rather

Listen:

UK:*UK and possibly other pronunciationsUK and possibly other pronunciations/ˈrɑːðər/

US:USA pronuncation: IPAUSA pronuncation: IPA/ˈræðɚ/

US:USA pronunciation: respellingUSA pronunciation: respelling(adv. raᵺər, räᵺər; interj. raᵺûr, räᵺûr)


WordReference Collins English Usage © 2020
rather
used as adverb of degree
Rather means ‘to a small extent’.
It's a rather sad story.
You can use rather in front of like when you are using like as a preposition.
This animal looks and behaves rather like a squirrel.
She imagined a life rather like that of the Kennedys.
Rather in this sense is mainly used in writing. In conversation you would normally use a bit.
I'm a bit confused
It tastes a bit like a tomato.
Several words and expressions can be used to say that something is the case to a smaller or greater extent.
Adverbs and adverbials (for a graded list of words used to indicate degree)
Rather is also used to soften the effect of the word or expression that follows it. For example, if someone asks you to do something, you might say ‘I’m rather busy'. You mean that you are busy, but rather makes your reply seem more polite.
I'm rather puzzled by this question.
He did it rather badly.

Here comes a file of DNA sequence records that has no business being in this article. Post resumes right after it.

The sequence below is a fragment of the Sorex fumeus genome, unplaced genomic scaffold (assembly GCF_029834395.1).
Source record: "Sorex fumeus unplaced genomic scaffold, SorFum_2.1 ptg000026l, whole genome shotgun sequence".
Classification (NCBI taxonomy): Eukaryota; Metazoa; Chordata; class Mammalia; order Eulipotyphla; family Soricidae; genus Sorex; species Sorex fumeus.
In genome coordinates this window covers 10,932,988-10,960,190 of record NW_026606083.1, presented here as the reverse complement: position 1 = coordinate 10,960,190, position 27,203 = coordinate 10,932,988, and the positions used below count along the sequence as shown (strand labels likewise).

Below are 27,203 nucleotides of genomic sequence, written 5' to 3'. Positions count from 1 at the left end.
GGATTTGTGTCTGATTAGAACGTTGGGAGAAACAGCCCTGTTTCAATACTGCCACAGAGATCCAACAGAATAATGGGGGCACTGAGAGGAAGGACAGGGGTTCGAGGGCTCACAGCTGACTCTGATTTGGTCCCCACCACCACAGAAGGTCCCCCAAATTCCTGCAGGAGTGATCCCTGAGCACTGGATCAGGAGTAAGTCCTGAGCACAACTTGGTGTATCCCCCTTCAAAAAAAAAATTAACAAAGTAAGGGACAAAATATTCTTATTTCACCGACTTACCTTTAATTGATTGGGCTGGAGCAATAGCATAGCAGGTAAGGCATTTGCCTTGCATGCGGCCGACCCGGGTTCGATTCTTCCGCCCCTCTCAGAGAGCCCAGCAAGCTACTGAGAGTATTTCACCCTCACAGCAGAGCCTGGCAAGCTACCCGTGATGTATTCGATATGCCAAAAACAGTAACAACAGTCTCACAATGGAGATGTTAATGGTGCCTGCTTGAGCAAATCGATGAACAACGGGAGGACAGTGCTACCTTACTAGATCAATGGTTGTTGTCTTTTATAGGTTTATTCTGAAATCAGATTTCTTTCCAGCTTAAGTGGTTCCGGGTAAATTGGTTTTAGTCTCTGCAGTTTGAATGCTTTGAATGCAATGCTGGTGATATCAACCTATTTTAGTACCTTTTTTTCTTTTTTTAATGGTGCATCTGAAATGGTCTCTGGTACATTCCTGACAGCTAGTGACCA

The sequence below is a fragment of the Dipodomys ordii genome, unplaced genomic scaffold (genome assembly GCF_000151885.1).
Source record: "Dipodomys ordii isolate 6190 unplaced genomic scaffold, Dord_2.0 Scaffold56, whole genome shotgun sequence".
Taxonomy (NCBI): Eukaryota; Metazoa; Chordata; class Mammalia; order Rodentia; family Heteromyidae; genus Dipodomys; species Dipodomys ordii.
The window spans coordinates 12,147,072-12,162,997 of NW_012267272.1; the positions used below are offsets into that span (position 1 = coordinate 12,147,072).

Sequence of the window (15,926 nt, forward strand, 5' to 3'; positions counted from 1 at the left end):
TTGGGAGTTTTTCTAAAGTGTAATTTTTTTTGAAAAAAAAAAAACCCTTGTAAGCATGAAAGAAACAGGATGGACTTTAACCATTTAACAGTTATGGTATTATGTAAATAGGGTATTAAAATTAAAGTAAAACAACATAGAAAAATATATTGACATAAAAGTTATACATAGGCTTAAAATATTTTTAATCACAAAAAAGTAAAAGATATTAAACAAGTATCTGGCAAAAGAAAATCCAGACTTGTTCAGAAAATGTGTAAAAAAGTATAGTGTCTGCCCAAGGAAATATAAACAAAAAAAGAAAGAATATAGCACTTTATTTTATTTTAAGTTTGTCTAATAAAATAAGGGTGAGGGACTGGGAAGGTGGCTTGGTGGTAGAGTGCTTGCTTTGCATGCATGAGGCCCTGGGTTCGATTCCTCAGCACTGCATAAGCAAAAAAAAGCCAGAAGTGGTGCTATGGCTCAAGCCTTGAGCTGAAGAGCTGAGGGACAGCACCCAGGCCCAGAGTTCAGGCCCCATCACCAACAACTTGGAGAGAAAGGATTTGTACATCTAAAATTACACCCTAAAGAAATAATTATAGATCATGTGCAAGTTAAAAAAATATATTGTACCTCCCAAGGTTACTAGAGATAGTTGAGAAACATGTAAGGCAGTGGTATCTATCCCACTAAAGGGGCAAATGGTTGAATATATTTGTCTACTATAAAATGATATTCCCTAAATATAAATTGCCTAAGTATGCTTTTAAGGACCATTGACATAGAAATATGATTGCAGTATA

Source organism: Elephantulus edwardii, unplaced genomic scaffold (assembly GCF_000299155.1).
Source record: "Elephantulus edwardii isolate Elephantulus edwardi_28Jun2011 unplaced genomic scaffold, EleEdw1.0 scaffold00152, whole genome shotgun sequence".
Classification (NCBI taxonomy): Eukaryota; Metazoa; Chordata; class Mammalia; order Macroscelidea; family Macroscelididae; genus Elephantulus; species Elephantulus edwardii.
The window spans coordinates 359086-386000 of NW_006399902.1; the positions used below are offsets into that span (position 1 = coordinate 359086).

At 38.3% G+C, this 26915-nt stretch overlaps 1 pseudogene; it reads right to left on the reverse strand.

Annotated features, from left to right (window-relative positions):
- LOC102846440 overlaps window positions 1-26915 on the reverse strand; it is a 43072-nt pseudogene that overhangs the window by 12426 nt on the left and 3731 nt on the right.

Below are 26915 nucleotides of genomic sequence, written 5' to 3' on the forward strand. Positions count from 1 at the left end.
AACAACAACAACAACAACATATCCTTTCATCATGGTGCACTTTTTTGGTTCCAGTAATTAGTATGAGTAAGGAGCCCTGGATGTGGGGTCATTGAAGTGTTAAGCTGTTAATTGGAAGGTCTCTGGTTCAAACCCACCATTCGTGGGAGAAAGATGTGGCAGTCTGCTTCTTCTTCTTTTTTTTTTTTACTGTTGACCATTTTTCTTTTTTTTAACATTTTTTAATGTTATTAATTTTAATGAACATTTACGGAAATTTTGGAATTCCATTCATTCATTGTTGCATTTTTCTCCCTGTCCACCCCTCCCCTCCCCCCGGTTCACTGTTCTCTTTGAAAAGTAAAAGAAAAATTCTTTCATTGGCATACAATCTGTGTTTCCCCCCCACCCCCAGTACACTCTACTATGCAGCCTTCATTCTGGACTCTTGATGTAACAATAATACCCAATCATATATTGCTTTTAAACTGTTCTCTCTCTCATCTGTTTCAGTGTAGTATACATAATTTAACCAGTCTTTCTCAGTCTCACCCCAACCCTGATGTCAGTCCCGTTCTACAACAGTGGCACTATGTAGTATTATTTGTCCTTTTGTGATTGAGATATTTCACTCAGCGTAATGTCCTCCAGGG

Rather is more common in British than American English in the above senses.
‘would rather’
If you say that you would rather do something, you mean that you would prefer to do it. In speech, would rather is usually contracted to 'd rather. If you write down what someone says, you usually write 'd rather.
I'll order tea. Or perhaps you'd rather have coffee.
‘What was all that about?’ – ‘I’m sorry, I'd rather not say.'
In sentences like these you use an infinitive without to after would rather.
You can also use would rather followed by a clause to say that you would prefer something to happen or be done. In the clause you use the past simple.
Would you rather she came to see me?
‘May I go on?’ – ‘I’d rather you didn't.'
‘rather than’
Rather than is used to link words or expressions of the same type. You use rather than when you have said what is true and you want to compare it with what is not true.
I have used familiar English names rather than scientific Latin ones.
It made him frightened rather than angry.
correcting a mistake
You can also use rather when you are correcting a mistake you have made, or when you think of a better word than the one you have just used.
There'd been a message, or rather a series of messages, on Dalziel's answering machine.
He explained what the Crux is, or rather, what it was.
'rather' also found in these entries (Many are not synonyms or translations):
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